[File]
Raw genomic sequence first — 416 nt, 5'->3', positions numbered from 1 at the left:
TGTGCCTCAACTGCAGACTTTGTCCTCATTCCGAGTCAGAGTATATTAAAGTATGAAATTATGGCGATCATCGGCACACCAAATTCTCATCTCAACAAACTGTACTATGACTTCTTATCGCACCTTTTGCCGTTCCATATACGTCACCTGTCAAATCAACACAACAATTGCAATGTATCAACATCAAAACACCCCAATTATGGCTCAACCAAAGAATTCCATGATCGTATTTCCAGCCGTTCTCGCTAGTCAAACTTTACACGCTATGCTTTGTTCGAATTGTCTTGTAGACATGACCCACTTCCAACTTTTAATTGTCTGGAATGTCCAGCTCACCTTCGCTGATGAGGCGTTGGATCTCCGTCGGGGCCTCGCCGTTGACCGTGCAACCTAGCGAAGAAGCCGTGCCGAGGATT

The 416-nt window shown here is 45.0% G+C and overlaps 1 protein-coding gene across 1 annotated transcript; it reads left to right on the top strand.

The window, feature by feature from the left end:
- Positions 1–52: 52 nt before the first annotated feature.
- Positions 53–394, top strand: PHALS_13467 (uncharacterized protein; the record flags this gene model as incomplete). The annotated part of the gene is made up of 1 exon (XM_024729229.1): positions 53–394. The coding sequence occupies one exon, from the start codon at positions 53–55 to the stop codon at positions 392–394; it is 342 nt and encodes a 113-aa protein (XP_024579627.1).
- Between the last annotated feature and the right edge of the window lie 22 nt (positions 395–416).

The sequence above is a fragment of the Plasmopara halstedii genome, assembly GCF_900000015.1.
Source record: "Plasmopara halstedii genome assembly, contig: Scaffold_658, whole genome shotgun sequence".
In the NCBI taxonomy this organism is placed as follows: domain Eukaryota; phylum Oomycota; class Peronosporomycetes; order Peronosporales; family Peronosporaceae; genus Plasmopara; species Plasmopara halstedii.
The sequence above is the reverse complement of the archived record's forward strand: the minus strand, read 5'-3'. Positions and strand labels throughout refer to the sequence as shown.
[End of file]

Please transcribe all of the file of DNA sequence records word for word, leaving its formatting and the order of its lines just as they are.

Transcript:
Raw genomic sequence first — 416 nt, 5'->3', positions numbered from 1 at the left:
TGTGCCTCAACTGCAGACTTTGTCCTCATTCCGAGTCAGAGTATATTAAAGTATGAAATTATGGCGATCATCGGCACACCAAATTCTCATCTCAACAAACTGTACTATGACTTCTTATCGCACCTTTTGCCGTTCCATATACGTCACCTGTCAAATCAACACAACAATTGCAATGTATCAACATCAAAACACCCCAATTATGGCTCAACCAAAGAATTCCATGATCGTATTTCCAGCCGTTCTCGCTAGTCAAACTTTACACGCTATGCTTTGTTCGAATTGTCTTGTAGACATGACCCACTTCCAACTTTTAATTGTCTGGAATGTCCAGCTCACCTTCGCTGATGAGGCGTTGGATCTCCGTCGGGGCCTCGCCGTTGACCGTGCAACCTAGCGAAGAAGCCGTGCCGAGGATT

The 416-nt window shown here is 45.0% G+C and overlaps 1 protein-coding gene across 1 annotated transcript; it reads left to right on the top strand.

The window, feature by feature from the left end:
- Positions 1–52: 52 nt before the first annotated feature.
- Positions 53–394, top strand: PHALS_13467 (uncharacterized protein; the record flags this gene model as incomplete). The annotated part of the gene is made up of 1 exon (XM_024729229.1): positions 53–394. The coding sequence occupies one exon, from the start codon at positions 53–55 to the stop codon at positions 392–394; it is 342 nt and encodes a 113-aa protein (XP_024579627.1).
- Between the last annotated feature and the right edge of the window lie 22 nt (positions 395–416).

The sequence above is a fragment of the Plasmopara halstedii genome, assembly GCF_900000015.1.
Source record: "Plasmopara halstedii genome assembly, contig: Scaffold_658, whole genome shotgun sequence".
In the NCBI taxonomy this organism is placed as follows: domain Eukaryota; phylum Oomycota; class Peronosporomycetes; order Peronosporales; family Peronosporaceae; genus Plasmopara; species Plasmopara halstedii.
The sequence above is the reverse complement of the archived record's forward strand: the minus strand, read 5'-3'. Positions and strand labels throughout refer to the sequence as shown.